The remains of King Henry VIII’s personal `Turkish’ steam bath have been identified in a new study of finds from his royal palace at Whitehall. The Turkish bath is thought to have been the first in Britain, complete with decorated tiled stove and steps leading down into a sunken stone pool.
Whitehall Palace in London was excavated in 1939, but the finds – including the sunken bath and hundreds of associated stove-tile fragments – were inadequately studied at the time, and were recognised as a Turkish bath only when re-examined by David Gaimster, a curator at the British Museum, and Simon Thurley, Curator of the Historic Royal Palaces. Speaking at a recent British Museum conference, Dr Gaimster said the discovery showed Henry VIII was adopting not only `the latest in Continental domestic design and technology’ but also a full Continental
Renaissance lifestyle. `The old-fashioned bathtub used at the beginning of his reign could not offer a greater contrast to the luxury sauna-bath arrangement introduced at Whitehall during the final decade of his life,’ he said. Steam baths, consisting of tiled stoves, baths, and occasionally beds and other furniture, were introduced to Europe in Germany in the later 15th century. In Britain they are known from records from the mid to later 16th century; and the Whitehall bathroom is recorded in an inventory of the palace dated 1543. The finds, however, provide the first archaeological evidence for the technology in Britain.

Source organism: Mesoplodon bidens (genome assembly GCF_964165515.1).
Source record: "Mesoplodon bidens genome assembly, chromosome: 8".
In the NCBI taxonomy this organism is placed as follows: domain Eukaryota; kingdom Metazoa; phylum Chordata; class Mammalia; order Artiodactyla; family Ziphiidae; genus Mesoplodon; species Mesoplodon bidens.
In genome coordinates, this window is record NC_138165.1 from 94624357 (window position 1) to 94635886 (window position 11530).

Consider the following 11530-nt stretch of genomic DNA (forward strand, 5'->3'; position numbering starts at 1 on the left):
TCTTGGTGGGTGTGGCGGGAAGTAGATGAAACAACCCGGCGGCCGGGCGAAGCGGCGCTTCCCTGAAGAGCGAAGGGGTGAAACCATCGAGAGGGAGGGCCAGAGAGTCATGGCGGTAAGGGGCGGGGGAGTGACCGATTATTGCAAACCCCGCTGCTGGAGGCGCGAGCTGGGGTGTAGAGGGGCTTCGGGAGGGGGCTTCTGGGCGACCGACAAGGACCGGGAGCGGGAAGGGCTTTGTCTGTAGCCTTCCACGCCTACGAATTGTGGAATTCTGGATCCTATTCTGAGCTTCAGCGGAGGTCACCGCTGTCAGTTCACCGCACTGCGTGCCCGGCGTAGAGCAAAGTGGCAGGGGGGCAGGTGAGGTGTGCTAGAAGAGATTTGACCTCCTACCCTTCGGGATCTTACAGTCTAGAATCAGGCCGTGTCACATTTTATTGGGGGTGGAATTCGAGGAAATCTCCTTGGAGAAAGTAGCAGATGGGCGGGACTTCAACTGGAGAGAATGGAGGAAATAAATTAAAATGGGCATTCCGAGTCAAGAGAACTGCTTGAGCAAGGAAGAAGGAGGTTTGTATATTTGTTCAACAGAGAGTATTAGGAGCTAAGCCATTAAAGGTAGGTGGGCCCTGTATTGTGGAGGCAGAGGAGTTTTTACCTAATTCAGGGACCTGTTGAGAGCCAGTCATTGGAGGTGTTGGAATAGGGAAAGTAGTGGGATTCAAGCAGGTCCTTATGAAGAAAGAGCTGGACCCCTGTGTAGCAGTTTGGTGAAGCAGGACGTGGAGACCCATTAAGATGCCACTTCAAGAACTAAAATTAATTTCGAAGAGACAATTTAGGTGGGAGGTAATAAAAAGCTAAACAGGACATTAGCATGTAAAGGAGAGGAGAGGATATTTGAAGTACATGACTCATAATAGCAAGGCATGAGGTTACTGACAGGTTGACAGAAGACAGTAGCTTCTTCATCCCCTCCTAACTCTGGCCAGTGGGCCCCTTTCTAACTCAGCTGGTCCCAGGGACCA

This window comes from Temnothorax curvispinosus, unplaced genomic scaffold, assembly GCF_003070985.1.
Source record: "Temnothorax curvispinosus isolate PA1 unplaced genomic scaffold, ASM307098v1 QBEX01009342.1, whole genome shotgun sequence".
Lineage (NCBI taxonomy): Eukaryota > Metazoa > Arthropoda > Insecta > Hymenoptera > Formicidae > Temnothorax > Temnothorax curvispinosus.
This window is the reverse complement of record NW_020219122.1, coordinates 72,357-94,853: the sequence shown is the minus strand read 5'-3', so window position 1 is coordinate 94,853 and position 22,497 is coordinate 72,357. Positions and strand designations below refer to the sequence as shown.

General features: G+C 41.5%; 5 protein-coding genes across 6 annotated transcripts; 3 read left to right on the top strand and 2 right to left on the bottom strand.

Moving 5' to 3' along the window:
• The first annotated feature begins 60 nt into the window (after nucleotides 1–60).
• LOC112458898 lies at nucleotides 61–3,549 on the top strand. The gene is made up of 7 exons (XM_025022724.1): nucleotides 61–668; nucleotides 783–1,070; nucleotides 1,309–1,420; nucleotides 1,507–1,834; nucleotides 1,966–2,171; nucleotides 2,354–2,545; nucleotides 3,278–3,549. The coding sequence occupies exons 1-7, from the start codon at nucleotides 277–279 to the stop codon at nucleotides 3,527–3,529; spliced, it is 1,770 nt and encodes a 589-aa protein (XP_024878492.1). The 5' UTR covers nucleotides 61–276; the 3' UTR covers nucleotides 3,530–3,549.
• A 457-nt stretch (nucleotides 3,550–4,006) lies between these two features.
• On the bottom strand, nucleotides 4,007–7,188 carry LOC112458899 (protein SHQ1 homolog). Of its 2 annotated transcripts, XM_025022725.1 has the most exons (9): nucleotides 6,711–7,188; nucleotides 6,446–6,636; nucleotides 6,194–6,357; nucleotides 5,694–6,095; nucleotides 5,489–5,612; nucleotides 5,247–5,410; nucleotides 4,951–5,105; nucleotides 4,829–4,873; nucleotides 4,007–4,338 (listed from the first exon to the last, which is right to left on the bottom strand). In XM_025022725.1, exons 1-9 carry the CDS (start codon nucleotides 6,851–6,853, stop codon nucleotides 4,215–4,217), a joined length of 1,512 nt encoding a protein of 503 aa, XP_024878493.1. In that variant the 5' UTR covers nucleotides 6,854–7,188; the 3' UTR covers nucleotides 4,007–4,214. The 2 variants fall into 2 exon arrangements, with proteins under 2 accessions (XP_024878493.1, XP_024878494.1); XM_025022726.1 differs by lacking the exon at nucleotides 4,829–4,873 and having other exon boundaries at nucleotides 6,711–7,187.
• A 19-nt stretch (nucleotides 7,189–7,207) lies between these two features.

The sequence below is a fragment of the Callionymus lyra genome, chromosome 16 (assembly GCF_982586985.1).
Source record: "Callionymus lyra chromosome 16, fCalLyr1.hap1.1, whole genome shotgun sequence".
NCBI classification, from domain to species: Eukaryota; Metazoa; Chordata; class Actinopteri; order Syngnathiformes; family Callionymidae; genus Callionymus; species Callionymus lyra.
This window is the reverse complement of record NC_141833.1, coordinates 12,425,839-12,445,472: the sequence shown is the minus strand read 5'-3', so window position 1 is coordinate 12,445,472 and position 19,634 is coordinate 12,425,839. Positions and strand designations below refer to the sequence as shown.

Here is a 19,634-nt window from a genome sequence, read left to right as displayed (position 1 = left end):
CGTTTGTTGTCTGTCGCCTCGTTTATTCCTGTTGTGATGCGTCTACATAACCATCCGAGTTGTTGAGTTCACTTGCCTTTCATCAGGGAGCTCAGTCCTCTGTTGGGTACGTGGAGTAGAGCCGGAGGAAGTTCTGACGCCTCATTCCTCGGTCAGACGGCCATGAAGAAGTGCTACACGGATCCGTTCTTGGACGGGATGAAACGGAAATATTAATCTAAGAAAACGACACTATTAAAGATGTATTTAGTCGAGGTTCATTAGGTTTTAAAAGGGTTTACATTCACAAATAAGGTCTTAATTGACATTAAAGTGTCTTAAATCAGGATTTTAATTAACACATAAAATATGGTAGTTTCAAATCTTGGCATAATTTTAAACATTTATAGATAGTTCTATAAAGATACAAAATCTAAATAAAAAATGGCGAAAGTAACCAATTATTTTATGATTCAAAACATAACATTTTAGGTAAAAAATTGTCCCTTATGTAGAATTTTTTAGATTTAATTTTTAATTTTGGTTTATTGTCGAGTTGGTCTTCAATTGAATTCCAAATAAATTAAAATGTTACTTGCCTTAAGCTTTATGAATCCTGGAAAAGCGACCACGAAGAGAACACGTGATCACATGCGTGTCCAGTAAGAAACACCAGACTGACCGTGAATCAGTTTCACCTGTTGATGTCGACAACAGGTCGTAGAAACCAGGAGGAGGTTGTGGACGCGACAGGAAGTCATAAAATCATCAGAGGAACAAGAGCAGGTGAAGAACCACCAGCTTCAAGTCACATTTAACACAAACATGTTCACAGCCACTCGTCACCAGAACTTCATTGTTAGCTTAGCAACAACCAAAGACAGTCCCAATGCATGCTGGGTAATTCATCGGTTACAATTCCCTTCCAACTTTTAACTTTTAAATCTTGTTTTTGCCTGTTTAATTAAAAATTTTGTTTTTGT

The tiles and the sunken bath were found associated with a small room in the king’s privy quarters. The wood-fired stove was classically designed with pediment and entablature, and was constructed of English-made green-glazed tiles which were moulded with Henry VIII’s royal arms and those of Edward Prince of Wales.
According to Dr Gaimster, the heraldic imagery suggests that Henry VIII’s modish bathroom may have been designed with a `public propagandist’ purpose in mind, despite being located within the inner sanctum of the royal quarters. The tiles and a reconstruction drawing of the stove are now on display in the new gallery of 15th to 18th Century Europe at the British Museum.
From British Archaeology news, April 1996.